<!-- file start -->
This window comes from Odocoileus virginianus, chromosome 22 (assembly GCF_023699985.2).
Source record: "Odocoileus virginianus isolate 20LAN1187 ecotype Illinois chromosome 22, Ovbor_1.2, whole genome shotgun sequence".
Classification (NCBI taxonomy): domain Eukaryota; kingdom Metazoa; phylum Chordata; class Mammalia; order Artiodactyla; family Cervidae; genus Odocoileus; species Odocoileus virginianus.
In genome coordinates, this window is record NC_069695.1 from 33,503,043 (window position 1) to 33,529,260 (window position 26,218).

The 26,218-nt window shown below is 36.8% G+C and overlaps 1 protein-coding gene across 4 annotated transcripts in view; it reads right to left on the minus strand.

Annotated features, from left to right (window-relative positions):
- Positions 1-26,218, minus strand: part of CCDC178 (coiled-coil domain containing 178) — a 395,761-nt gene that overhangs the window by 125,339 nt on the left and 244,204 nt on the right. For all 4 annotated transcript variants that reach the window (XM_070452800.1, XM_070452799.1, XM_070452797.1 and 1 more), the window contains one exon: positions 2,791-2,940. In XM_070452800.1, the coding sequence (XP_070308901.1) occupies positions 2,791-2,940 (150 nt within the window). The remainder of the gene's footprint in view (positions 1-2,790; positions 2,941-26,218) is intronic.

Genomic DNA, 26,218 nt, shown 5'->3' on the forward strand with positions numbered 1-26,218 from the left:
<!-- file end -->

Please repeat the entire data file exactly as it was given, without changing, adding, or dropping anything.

This window comes from Odocoileus virginianus, chromosome 22 (assembly GCF_023699985.2).
Source record: "Odocoileus virginianus isolate 20LAN1187 ecotype Illinois chromosome 22, Ovbor_1.2, whole genome shotgun sequence".
Classification (NCBI taxonomy): domain Eukaryota; kingdom Metazoa; phylum Chordata; class Mammalia; order Artiodactyla; family Cervidae; genus Odocoileus; species Odocoileus virginianus.
In genome coordinates, this window is record NC_069695.1 from 33,503,043 (window position 1) to 33,529,260 (window position 26,218).

The 26,218-nt window shown below is 36.8% G+C and overlaps 1 protein-coding gene across 4 annotated transcripts in view; it reads right to left on the minus strand.

Annotated features, from left to right (window-relative positions):
- Positions 1-26,218, minus strand: part of CCDC178 (coiled-coil domain containing 178) — a 395,761-nt gene that overhangs the window by 125,339 nt on the left and 244,204 nt on the right. For all 4 annotated transcript variants that reach the window (XM_070452800.1, XM_070452799.1, XM_070452797.1 and 1 more), the window contains one exon: positions 2,791-2,940. In XM_070452800.1, the coding sequence (XP_070308901.1) occupies positions 2,791-2,940 (150 nt within the window). The remainder of the gene's footprint in view (positions 1-2,790; positions 2,941-26,218) is intronic.

Genomic DNA, 26,218 nt, shown 5'->3' on the forward strand with positions numbered 1-26,218 from the left: